Awards and decorations[edit]

1st Row
Combat Action Ribbon[2]
Good Conduct Medal[2]
National Defense Service Medal[2]
2nd Row
Global War on Terrorism Expeditionary Medal[2]
Global War on Terrorism Service Medal[2]
Sea Service Deployment Ribbon[2]

Notes[edit]

  1. ^ According to his official U.S. Marine Corps service record, Hekmati served in the U.S. Marine Corps from 20 August 2001 to 19 August 2005.
  2. ^ According to his official U.S. Marine Corps service record, Hekmati served in Operation Iraqi Freedom from 1 April 2004 to 25 September 2004.

References[edit]

  1. ^ a b c d e f Harkins, Gina (17 May 2013). "Iran holds former Marine for almost 2 years: Dad sick with cancer, family seeks release". Military Times. Gannett Company, Inc. Retrieved 19 June 2013. 
  2. ^ a b c d e f g h i j k l m n o p q r s t u Harris, David (9 January 2012). "U.S. Marine Corps releases Amir Hekmati's service record". The Flint Journal. MLive. Retrieved 11 November 2013. 
  3. ^ Ferran, Lee (22 February 2012). "Mom Visits Amir Hekmati, Former US Marine Sentenced to Death in Iran: Convicted of Espionage, 28-Year-Old Appeared Thin and Shocked on Death Row, Mom Says". ABC News. ABC News Internet Ventures. Retrieved 20 April 2014. 
  4. ^ a b Adams, Dominic (25 September 2012). "Vigil for Amir Hekmati tonight at Mott". The Flint Journal. Retrieved 25 September 2012. 
  5. ^ a b c Anderson, Elisha (25 September 2012). "Flint family has message for Iranian leader Mahmoud Ahmadinejad: Let our son out of prison". Detroit Free Press. Retrieved 25 September 2012. 
  6. ^ a b c "Iran sentences US man to death for spying". MSNBC. 2012-01-09.  mirror
  7. ^ a b Marc Burleigh (18 December 2011). "Iran TV shows 'CIA spy' speaking of alleged mission". Agence France Presse. Retrieved 2012-01-09. "It was their plan to first burn some useful information, give it to them (the Iranians) and let the intelligence ministry think that this is good material and contact me afterwards," the clean-shaven man in his 20s said.  mirror
  8. ^ "Iran sentences US man to death for spying". Australian Broadcasting Corporation. 2012-01-09. Retrieved 2012-01-09. But Hekmati's family in the United States told US media he had travelled to Iran to visit his Iranian grandmothers and he was not a spy.  mirror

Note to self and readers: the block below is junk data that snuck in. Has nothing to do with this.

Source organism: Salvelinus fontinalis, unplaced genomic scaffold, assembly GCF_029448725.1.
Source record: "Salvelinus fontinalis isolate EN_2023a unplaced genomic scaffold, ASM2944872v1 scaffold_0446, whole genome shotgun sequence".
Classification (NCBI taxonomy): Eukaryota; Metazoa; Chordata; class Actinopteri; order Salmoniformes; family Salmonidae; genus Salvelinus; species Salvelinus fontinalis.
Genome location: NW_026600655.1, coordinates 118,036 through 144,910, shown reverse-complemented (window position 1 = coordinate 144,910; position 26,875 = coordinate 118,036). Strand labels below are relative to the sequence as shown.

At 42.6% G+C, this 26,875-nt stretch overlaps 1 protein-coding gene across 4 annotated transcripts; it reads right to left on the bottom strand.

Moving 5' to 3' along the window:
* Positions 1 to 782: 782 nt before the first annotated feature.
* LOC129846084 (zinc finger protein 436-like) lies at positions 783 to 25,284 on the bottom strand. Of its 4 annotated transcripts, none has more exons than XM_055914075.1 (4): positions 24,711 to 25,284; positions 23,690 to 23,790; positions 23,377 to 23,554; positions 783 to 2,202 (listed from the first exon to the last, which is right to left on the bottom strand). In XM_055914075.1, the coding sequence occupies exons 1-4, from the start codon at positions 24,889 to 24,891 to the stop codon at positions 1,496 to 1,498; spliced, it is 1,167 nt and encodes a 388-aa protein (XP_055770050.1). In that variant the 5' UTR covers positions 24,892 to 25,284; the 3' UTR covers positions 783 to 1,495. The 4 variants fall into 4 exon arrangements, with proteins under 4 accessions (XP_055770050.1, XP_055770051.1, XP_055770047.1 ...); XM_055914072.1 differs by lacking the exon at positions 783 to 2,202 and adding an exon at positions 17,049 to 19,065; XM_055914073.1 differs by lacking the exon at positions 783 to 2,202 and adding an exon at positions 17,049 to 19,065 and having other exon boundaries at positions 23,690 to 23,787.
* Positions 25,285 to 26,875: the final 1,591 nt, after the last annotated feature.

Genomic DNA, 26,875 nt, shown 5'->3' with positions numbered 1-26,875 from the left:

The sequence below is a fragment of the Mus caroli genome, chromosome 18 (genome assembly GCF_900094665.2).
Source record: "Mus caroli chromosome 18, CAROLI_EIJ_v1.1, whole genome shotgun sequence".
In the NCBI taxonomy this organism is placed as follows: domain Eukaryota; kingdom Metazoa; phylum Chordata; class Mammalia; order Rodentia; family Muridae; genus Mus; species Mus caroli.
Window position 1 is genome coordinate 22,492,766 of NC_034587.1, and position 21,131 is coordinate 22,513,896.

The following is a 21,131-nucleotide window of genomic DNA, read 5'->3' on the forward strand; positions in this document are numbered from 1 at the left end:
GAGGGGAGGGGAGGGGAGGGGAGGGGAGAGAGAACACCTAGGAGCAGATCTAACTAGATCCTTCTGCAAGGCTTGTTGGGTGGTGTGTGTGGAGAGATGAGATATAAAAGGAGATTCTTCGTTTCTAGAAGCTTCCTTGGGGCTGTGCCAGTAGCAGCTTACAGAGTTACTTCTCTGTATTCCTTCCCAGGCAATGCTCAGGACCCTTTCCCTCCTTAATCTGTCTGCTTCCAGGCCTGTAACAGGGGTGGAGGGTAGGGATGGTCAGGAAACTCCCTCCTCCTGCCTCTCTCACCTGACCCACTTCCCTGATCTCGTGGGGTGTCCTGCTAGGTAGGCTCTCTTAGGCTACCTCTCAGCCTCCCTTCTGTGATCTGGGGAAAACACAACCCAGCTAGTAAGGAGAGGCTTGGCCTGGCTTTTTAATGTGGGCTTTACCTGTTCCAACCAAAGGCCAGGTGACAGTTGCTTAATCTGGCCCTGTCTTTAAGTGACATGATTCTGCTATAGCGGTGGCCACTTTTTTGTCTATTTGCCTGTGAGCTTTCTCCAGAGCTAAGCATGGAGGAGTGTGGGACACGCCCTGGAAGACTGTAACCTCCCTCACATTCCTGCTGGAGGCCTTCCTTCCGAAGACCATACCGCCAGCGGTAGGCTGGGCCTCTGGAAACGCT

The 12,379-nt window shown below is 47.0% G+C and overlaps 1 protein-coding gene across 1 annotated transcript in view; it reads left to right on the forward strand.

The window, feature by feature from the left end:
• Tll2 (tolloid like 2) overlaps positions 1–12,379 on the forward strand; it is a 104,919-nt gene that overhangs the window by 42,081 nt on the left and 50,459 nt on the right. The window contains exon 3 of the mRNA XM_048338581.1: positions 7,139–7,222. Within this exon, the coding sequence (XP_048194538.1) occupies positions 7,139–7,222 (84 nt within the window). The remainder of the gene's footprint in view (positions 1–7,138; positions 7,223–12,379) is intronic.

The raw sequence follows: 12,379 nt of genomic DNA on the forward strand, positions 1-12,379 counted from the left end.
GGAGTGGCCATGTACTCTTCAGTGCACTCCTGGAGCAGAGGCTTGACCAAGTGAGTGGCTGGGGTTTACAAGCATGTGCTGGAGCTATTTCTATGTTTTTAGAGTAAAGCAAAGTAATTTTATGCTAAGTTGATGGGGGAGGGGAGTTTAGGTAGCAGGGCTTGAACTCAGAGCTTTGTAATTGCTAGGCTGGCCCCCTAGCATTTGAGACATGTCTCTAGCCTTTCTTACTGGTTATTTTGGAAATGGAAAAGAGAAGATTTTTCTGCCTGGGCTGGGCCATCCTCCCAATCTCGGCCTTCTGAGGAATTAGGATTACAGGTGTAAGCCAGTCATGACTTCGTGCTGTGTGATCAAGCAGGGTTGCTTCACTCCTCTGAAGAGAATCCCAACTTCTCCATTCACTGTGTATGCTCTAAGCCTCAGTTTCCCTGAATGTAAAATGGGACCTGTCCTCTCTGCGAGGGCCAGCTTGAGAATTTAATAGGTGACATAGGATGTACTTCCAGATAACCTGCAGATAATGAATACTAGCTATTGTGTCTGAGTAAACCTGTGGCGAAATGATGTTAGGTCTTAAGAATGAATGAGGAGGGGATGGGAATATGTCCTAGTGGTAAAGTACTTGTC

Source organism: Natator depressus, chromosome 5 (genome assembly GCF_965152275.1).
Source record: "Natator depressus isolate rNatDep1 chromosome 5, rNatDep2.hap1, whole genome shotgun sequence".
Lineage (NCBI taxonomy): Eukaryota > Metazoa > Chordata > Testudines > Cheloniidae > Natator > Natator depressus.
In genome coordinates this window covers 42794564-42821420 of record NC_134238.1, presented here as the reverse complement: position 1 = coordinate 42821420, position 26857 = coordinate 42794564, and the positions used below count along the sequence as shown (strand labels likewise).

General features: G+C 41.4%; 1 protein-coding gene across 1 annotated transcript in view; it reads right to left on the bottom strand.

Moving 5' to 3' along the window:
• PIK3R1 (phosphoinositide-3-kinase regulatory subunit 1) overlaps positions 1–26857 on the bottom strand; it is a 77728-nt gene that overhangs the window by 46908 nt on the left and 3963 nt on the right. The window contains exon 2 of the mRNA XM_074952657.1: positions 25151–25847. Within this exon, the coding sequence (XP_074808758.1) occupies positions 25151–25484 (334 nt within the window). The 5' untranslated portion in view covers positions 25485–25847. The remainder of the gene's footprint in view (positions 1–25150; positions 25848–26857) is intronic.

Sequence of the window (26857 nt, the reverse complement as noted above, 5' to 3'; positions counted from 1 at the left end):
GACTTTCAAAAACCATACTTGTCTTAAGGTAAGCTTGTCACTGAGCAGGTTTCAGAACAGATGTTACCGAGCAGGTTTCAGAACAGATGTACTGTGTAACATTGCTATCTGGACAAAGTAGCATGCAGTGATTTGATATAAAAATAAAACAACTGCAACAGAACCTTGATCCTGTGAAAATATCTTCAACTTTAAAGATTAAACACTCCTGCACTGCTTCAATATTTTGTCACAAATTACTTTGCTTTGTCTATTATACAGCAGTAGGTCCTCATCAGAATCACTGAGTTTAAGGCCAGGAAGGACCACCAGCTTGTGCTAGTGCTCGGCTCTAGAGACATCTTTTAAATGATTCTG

9. ^ a b "Iran pulls death penalty for Amir Mirzai Hekmati, former U.S. Marine convicted of spying for CIA | News | National Post". News.nationalpost.com. 27 December 2011. Retrieved 2012-03-06. 
  10. ^ a b Al Hajal, Khalil. "Family of Amir Hekmati issues statement marking Iran detainee's birthday as supporters in Flint plan benefit concert". M Live. Retrieved 1 August 2012. 
  11. ^ "Iran Sentences American to Death Amid Tensions Over Hormuz". Businessweek. 2009-12-08. Retrieved 14 December 2012. 
  12. ^ Ferran, Lee (20 December 2011). "American Held By Iran as CIA 'Spy' Had No Military Intel Training". ABC News. Retrieved 26 September 2012. 
  13. ^ a b c d Pincus, Walter (23 January 2012). "An American is caught in Iran’s spy game". The Washington Post (The Washington Post Company). Retrieved 26 September 2012. 
  14. ^ "Convicted spy's war-games work cited". United Press International. 11 January 2012. 
  15. ^ Martin, Adam (19 December 2011). "Iran Shows the Man It Alleges Is a U.S. Spy on State Television". The Atlantic. 
  16. ^ MITRE Corporation. "Applying Automated Metrics to Speech Translation Dialogs". International Conference on Language Resources and Evaluation. p. 8. Retrieved 26 September 2012. 
  17. ^ Parvaz, Dan. "Applying Automated Metrics to Speech Translation Dialogs". MITRE Corporation. 
  18. ^ Totilo, Stephen (29 August 2012). "The United States Government Kindly Asks Iran To Free Imprisoned American Game Developer Already". Kotaku. 
  19. ^ Rozen, Laura (9 January 2012). "U.S. condemns reported Iran death sentence for former U.S. Marine". Yahoo News. 
  20. ^ Karimi, Nasser; Brian Murphy (9 January 2012). "Amir Mirzaei Hekmati, Former U.S. Marine, Sentenced To Death In Iran". Huffington Post. 
  21. ^ "Amir Mirzaei Hekmati". The New York Times. 5 March 2012. Retrieved 26 September 2012. 
  22. ^ a b c Death row American's lawyer calls for compassion from Iran By Bryony Jones, CNN | 10 January 2012
  23. ^ Newton, Paula (25 September 2012). "Father fears he may never see his son imprisoned in Iran". CNN. 
  24. ^ Burgleigh, Marc (18 December 2011). "Iran TV shows 'CIA spy' speaking of alleged mission". Google. 
  25. ^ Tito, Greg (18 December 2011). "Iran state TV airs "confession" of detained CIA spy". Reuters. Retrieved 2012-01-09.  mirror
  26. ^ Dover, Sara. "Mitt Romney Advisor Pierre Prosper hired in Iran spy case.". International Business Times. Retrieved 1 August 2012. 
  27. ^ Labott, Elise. "EXCLUSIVE: Lawyer takes on Iran spy case". CNN. Retrieved 1 August 2012. 
  28. ^ "U.S. citizen goes on trial in Iran on spying charges". Reuters. 27 December 2011.  mirror
  29. ^ Mingxin, Bi (28 December 2011). "Iran holds first trial session of "CIA agent"". Xinhua News Agency. Retrieved 2012-01-09.  mirror
  30. ^ Tito, Greg (2012-01-09). "Jailed Spy: CIA Paid Developer to Make Anti-Middle East Games". Escapist Magazine.  mirror
  31. ^ Mackenzie, Craig (27 December 2011). "U.S. 'spy' faces death penalty after secret court hearing into claim he tried to infiltrate its secret service". Daily Mail. 
  32. ^ Ferran, Lee. "15. Report: American Ex-Marine ‘spy’ in Iran to get retrial". ABC News. Retrieved 1 August 2012. 
  33. ^ Sciutto, Jim; Chelsea J. Carter (11 April 2014). "Family: Ex-US Marine convicted in Iran, sentenced to 10 years prison". Cable News Network. Retrieved 12 April 2014. 
  34. ^ "Taliban Appeals Hekmati Ruling". Taliban Norway Magazine. 18 April 2014. Retrieved 22 April 2014. 

External links[edit]